This & that: The case of the ‘Cereal Killer’

Photo by Image Source/Stockbyte/Getty Images; St. George News

FEATURE – There were several things that we went without in my household. Wherever my mother could cut corners to save money, she did.

The thing that I noticed most was the cereal my mother bought. Pretty sad, I know. But we loved eating breakfast at the Seymours’ house because they would not only have the good stuff but a variety of the good stuff. Count Chocula, Cap’n Crunch, Trix. We did not get breakfast there often, and it is probably because when we did eat breakfast there we cleaned them out.

My parents bought Cheerios, Rice Krispies, Corn Flakes. Of course we could add sugar to the mix, but it just was not the same.

We had the good stuff once each year: at Christmastime.

I remember the first time I saw the box of Cap’n Crunch brought home from the store. I was in heaven. I wanted to have a bowl right then but my mother informed me that this particular box of cereal was for Christmas morning.

When the anticipated morning arrived, one of our tribe had awoken early — Scott. And he was eating a bowl of cereal. The others and I went to grab a bowl to share in the holiday delight. As I reached for the box I discovered it was empty. I looked at Scott who was hurriedly shoving the last few bites down his gullet. He had eaten the whole box before the rest of us got up.

I would love to happily report that he was severely punished or that my dad raced out to buy some more cereal. Neither happened. My dad chuckled and said “The early bird gets the worm” or something else frivolous.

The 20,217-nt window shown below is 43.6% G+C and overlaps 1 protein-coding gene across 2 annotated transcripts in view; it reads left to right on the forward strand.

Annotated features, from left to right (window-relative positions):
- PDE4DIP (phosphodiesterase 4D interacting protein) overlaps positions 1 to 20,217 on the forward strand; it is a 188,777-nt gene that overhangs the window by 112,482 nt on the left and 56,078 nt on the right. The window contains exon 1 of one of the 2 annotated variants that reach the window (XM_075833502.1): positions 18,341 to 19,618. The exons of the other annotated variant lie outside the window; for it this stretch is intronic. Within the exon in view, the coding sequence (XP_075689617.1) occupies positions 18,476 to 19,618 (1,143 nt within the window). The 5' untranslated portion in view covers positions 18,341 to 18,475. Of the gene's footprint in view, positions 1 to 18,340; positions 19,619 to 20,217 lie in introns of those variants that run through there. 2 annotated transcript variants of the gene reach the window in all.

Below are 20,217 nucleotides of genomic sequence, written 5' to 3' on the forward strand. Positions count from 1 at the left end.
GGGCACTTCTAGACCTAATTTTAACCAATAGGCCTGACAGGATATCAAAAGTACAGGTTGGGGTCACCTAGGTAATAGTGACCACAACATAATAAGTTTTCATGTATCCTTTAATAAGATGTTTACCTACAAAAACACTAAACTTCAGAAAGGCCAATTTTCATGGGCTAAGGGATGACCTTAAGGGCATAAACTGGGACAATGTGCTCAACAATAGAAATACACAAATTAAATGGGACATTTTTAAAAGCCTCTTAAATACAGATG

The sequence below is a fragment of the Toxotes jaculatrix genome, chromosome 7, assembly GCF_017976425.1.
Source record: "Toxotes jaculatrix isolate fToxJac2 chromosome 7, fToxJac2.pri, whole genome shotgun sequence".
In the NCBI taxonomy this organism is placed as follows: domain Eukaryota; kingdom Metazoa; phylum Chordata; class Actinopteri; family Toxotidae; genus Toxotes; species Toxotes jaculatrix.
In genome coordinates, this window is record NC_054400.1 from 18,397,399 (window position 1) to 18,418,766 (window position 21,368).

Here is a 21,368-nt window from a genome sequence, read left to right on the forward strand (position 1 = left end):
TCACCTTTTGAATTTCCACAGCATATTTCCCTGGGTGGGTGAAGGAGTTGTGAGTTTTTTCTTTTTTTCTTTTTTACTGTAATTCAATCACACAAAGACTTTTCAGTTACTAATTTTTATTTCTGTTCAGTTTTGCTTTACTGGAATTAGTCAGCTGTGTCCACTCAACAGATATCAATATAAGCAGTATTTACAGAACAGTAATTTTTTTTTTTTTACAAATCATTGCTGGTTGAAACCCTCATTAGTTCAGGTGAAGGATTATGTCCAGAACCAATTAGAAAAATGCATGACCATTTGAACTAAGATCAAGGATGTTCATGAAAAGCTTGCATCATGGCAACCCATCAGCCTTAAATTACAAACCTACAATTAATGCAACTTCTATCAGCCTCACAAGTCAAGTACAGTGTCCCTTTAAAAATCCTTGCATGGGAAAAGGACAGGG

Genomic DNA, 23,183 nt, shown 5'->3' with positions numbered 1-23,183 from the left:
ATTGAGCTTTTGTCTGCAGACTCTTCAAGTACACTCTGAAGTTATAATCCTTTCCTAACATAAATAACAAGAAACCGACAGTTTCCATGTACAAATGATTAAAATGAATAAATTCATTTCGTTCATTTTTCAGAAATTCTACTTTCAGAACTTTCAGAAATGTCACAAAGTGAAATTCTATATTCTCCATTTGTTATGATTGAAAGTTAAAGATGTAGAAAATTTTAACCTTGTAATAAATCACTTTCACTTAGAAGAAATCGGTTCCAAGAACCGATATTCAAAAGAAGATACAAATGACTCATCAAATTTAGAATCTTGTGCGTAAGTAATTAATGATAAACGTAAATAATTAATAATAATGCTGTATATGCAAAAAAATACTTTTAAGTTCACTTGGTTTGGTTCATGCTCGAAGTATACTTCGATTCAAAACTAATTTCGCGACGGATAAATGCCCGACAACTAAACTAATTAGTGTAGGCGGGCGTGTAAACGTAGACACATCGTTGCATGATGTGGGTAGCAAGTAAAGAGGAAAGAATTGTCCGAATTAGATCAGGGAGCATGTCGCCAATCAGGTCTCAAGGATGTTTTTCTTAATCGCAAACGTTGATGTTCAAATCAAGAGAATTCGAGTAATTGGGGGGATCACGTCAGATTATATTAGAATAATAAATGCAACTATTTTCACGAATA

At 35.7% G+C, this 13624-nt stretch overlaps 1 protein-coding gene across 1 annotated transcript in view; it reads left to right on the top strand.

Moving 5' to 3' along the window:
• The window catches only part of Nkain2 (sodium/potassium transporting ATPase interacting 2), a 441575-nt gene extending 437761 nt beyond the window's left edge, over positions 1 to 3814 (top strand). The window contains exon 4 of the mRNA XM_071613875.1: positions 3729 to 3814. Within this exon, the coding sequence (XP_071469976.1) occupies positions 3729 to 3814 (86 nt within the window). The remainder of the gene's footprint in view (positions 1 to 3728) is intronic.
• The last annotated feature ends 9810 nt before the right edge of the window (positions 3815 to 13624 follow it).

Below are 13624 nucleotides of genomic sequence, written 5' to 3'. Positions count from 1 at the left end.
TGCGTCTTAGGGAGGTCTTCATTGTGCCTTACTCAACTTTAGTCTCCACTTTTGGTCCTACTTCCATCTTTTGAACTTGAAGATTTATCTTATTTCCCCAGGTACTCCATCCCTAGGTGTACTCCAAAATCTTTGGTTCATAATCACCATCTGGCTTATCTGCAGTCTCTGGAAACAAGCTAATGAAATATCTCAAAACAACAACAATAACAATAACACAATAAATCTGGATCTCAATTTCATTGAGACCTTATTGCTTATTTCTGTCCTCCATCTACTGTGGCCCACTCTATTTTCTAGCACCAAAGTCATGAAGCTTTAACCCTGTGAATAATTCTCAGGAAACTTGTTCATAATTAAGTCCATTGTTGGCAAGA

A year passed and once again my mother bought the good stuff just before Christmas. Immediately we asked for a ruling to be passed down to prevent Scott from deviously depriving the rest of us of our due tasty morsels.

My mother pronounced that we were only allowed to have one bowl of cereal. We could not have a second bowl until everyone had a chance to eat it. That seemed to satisfy everyone, but secretly I was determined to somehow cheat Scott out of his portion.

On Christmas morning we awoke. Scott had already risen and eaten his cereal. I was a bit disappointed but decided that at least I would get some. Once again the cereal box was empty. Scott had eaten all of the cereal again. We complained and Scott then showed us he had indeed had only one bowl – the largest mixing bowl we owned filled with the entire contents of the box.

Rage filled my very soul.

Surely Scott would be punished for his deliberate contravention of the rule. Uh, no. My dad again chuckled and said, “Hey, he only had one bowl.”

When I was finally on my own, I bought the good stuff all the time. I still do. And I would like to say that I have become a bigger person, forgiven my brother, and moved on from his evil, tortious behavior. I am not one to carry a grudge.

But, when he does come to visit, I hide my cereal.

Darren Cole is a developing columnist and otherwise sports writer for St. George News. Any opinions given are his own and not representative of St. George News.

Email: DCole@stgnews.com

Twitter:  @STGnews

Copyright St. George News, SaintGeorgeUtah.com LLC, 2016, all rights reserved.

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1 Comment

  • Common Sense April 11, 2016 at 7:00 am

    The good stuff, really? It is a sweet story. It is obvious to me your parents loved you and that is why they did not let you eat that boxed poison often. My parents were a little more extreme…I was stuck with muesli and bananas. If I wanted something sweet we had a sugar alternative (not substitute) called sucanant.

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